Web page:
The Middlewood Trail, easily accessed from Poynton, is a hotspot for walkers, cyclists, horse riders and nature lovers. The trail runs for 11 miles between Marple and Macclesfield via Poynton and follows the line of the old Marple, Bollington and Macclesfield Railway which opened in 1869 and closed in 1970. This historic railway was largely financed by the mill owners of Bollington who at the time were facing a deep depression. It was hoped the railway, used to transport silk, coal, quarry stone, hats from Stockport and cotton from local mill towns would bring a much needed economic boast to the area. Much of the trail's route runs parallel with the Macclesfield Canal and you will find the Nelson Pit Visitor Centre in Higher Poynton which features displays, leaflets and activities. Recommended horsebox parking is also at Jackson's Brickworks in Higher Poynton. A map and details on things to see and do on the Middlewood Way can be found on the trail's weblink right.
In conjunction with exploring the historic Middlewood railway walking trail, essential visiting is the Anson Engine Museum in Poynton. This award winning specialist museum is located not far from the Nelson Pit Visitor Centre along the Middlewood Way and is situated on the site of one of Poynton's former collieries, Anson Colliery. One of the finest collections of over 200 gas and oil engines is held by the Anson Engine Museum in Poynton including early Crossley gas engines. Poynton local history, particularly the history of coal mining in the area, features strongly at the Anson Engine Museum revealed through old photographs, maps and keepsakes from the Anson Colliery and the Vernon Estate. Facilities on-side include a tearoom, a museum shop and craft centre, free parking, children's fun sheets and quiz and a meeting room with cinema area.
Famed today for its many luxury restaurants, chic bars and fine shops, Alderley Edge is also a real Cheshire centre for local produce. A wide selection of local produce food shops are in this attractive Cheshire Plains town and the Alderley Edge Farmers Market takes place on the second Sunday of every month in Alderley Edge Festival Hall. Acclaimed and award winning bars and restaurants in Alderley Edge, where local celebrities are often to be found, include No.15 Wine Bar, the Alderley Edge Hotel, the Wizard Restaurant and Brisingamens. Fine shoe shops, designer clothing shops, quality jewellers and florists are some of the range of independent shops in Alderley Edge.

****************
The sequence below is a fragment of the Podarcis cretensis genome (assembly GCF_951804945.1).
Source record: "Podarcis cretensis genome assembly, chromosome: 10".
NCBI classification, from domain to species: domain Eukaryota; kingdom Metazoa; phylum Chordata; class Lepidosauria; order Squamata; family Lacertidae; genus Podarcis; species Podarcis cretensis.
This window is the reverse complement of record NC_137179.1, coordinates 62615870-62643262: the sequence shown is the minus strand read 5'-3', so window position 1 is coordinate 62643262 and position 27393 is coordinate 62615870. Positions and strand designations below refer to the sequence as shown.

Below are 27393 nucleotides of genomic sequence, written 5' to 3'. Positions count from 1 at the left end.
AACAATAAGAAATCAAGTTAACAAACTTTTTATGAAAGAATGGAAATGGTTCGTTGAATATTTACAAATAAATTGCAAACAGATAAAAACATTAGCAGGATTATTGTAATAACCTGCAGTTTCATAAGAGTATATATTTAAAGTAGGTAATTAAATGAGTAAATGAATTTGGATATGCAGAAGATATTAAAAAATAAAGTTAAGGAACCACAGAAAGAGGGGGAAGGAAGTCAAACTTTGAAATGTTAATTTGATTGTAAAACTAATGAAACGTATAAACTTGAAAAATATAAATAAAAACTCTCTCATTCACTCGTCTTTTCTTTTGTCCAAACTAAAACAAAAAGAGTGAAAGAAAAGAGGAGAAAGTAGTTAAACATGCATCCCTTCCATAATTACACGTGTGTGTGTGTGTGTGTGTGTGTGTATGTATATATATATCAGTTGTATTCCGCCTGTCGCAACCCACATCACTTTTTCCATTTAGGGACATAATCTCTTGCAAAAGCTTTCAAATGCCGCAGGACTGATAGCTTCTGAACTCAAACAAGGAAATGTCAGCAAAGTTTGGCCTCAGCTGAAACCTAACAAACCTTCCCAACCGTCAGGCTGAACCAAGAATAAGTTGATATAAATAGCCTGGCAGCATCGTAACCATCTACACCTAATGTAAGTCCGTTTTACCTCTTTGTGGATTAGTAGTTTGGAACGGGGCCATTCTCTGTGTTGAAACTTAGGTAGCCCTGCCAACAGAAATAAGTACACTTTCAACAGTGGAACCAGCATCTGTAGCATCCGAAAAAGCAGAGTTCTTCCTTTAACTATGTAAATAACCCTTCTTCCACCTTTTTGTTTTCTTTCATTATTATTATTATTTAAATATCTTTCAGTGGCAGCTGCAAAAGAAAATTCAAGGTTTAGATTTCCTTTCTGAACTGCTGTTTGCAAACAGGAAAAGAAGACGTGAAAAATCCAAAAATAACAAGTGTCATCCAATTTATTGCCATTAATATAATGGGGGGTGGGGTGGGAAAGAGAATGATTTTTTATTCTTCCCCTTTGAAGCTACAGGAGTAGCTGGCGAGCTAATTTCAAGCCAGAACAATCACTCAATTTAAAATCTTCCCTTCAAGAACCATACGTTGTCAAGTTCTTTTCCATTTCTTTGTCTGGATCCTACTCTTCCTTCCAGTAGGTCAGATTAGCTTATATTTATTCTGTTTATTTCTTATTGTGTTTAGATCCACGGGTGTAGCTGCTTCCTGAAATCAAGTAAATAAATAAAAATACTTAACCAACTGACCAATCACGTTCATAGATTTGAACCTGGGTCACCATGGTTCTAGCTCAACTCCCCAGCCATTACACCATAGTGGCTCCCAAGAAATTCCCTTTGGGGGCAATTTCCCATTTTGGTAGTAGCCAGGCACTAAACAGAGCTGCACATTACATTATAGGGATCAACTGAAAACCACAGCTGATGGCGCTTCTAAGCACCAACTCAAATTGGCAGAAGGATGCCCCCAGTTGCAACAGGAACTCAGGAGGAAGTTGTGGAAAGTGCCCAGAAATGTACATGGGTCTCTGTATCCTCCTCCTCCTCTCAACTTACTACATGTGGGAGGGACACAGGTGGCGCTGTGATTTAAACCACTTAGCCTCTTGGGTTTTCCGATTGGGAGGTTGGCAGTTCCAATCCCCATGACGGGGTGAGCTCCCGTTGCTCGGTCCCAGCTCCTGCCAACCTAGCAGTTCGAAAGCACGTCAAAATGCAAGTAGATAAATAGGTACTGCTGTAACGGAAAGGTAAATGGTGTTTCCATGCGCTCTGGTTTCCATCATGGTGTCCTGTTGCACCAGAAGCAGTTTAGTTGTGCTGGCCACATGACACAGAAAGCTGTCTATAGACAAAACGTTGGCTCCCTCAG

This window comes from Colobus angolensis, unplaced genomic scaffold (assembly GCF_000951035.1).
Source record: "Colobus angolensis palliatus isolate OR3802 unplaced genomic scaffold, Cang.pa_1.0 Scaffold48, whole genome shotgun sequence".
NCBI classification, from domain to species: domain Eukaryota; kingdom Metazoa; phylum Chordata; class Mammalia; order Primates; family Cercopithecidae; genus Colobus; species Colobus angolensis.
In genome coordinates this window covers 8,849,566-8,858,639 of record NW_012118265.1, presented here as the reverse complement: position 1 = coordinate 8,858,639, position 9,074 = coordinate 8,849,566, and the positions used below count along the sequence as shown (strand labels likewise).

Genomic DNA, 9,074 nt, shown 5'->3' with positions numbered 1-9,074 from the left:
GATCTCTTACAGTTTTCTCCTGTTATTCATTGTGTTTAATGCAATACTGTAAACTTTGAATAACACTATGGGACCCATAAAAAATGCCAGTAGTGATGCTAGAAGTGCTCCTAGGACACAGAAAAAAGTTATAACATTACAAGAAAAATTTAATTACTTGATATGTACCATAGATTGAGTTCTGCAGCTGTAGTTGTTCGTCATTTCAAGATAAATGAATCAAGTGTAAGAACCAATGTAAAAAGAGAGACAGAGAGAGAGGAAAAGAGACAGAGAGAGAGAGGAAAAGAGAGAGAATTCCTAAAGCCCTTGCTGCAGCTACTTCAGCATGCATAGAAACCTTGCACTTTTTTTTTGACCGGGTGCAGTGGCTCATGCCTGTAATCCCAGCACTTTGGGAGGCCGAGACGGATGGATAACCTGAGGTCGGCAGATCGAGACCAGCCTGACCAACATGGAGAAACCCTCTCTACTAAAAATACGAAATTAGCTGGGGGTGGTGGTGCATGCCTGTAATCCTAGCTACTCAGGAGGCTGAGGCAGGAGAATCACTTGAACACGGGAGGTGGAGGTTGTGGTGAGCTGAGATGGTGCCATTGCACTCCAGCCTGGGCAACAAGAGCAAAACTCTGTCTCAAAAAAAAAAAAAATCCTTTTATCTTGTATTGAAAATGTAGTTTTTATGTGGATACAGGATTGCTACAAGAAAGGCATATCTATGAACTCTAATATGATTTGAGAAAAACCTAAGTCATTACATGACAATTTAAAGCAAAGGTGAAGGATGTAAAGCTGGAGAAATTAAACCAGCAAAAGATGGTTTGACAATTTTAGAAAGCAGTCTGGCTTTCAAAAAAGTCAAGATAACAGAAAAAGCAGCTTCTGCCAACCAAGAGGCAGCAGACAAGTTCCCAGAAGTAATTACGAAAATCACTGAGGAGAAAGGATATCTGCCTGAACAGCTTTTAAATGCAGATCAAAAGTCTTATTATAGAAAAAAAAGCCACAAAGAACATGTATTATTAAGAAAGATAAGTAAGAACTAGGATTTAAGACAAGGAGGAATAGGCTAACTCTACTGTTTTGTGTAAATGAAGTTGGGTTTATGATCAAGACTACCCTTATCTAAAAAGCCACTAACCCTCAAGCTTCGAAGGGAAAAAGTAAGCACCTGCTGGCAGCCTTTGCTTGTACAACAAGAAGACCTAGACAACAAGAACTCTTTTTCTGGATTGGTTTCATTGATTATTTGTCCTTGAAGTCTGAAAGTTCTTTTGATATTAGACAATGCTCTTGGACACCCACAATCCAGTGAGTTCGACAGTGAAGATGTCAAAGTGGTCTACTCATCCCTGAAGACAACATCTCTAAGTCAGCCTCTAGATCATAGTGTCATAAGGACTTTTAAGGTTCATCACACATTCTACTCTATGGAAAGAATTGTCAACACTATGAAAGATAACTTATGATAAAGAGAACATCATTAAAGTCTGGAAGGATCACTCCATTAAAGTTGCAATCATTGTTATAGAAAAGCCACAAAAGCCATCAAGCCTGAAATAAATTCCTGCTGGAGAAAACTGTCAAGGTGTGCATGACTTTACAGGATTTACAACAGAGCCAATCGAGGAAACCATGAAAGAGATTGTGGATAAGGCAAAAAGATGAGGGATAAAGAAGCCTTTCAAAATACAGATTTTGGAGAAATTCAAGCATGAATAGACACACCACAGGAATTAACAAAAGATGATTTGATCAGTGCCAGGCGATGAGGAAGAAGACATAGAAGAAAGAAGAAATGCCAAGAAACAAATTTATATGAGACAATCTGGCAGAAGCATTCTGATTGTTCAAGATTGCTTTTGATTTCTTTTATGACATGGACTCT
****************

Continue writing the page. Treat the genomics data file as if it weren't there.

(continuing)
Site of Special Scientific Interest and unique geological attraction in Alderley Edge, from which the town derives its name, is the striking sandstone escarpment, the Edge, which pushes upwards from the flat surrounding Cheshire Plains. The Edge is covered with caves, the result of copper mining in this area from as far back as the Bronze Age through the Roman period. Many of the Alderley Edge Caves are owned by the National Trust and caving trips down the mines are available from the Derbyshire Caving Club. The ancient trees and unusual rock shapes on the Alderley Edge as well as its strategic importance for centuries has led to its association with numerous legends involving witchcraft and wizards and even King Arthur and Merlin. The many legends of Alderley Edge are explored on the 'Legends of Alderley Edge' website.
The National Trust offer a guided walks programme around the Alderley Edge from April to September. Walking trails around the Edge pass through ancient oak and beech woodlands and spectacular views can be seen from the heights towards the Peak District. A walking trail (2 miles) also leads from Alderley Edge to the nearby National Trust site Hare Hill, a beautiful woodland and walled garden which features stunning holly, rhododendron and azaleas in season.
Prestbury village just a short distance to the north west of Macclesfield contains a superb selection of timber-framed medieval buildings, acclaimed restaurants, historic fine pubs and luxury country house hotels. Prestbury village centre is a designated conservation area. Historic buildings in Prestbury include the Grade I Listed early medieval church of St Peter's. A Saxon cross sits in St Peter's churchyard and a Norman chapel is nearby. St Peter's was extensively restored by the great English Victorian architect Sir George Gilbert Scott whose work included the Albert Memorial in London. Scott was a lover of English Gothic architecture and the Victorian Gothic Revival and St Peter's Church in Prestbury contains numerous Gothic features. Other notable historic buildings in Prestbury centre include the timber-framed former Jacobean Priest's House.
Within easy reach of Prestbury is the beautiful brown and white Cheshire timber-framed Adlington Hall and The Hunting Lodge. Originally the site of a Saxon hunting lodge, today nothing remains of the original hunting lodge. The Hall is the ancestral home of the famous Legh family. The Great Hall at Adlington was built between 1480 and 1505, with the rest of the timber-framed house dating from 1581. In 1739 Charles Legh added the West Wing with staircase, dining room, drawing room and library in his vision to transform the Tudor house into a spacious Georgian Manor. Further changes were made in 1928. Adlington, much like nearby Lyme Hall, is a wonderful mix of architectural styles with its Cheshire brown and white East Wing and its Georgian South Front with portico and Ionic column supports. Garden features include a beautiful Rose Garden and a maze of English yew.
Today Adlington Hall is a favourite Cheshire venue for weddings, functions and conference events. Pre-booked guided tours of this architecturally stunning Hall and Gardens are also available. Highlights on a tour include the late 17th century Adlington Organ surmounted with the Legh family coat of arms. The organ has survived in its original condition making it particularly special. Ample parking and a tearoom are both onsite.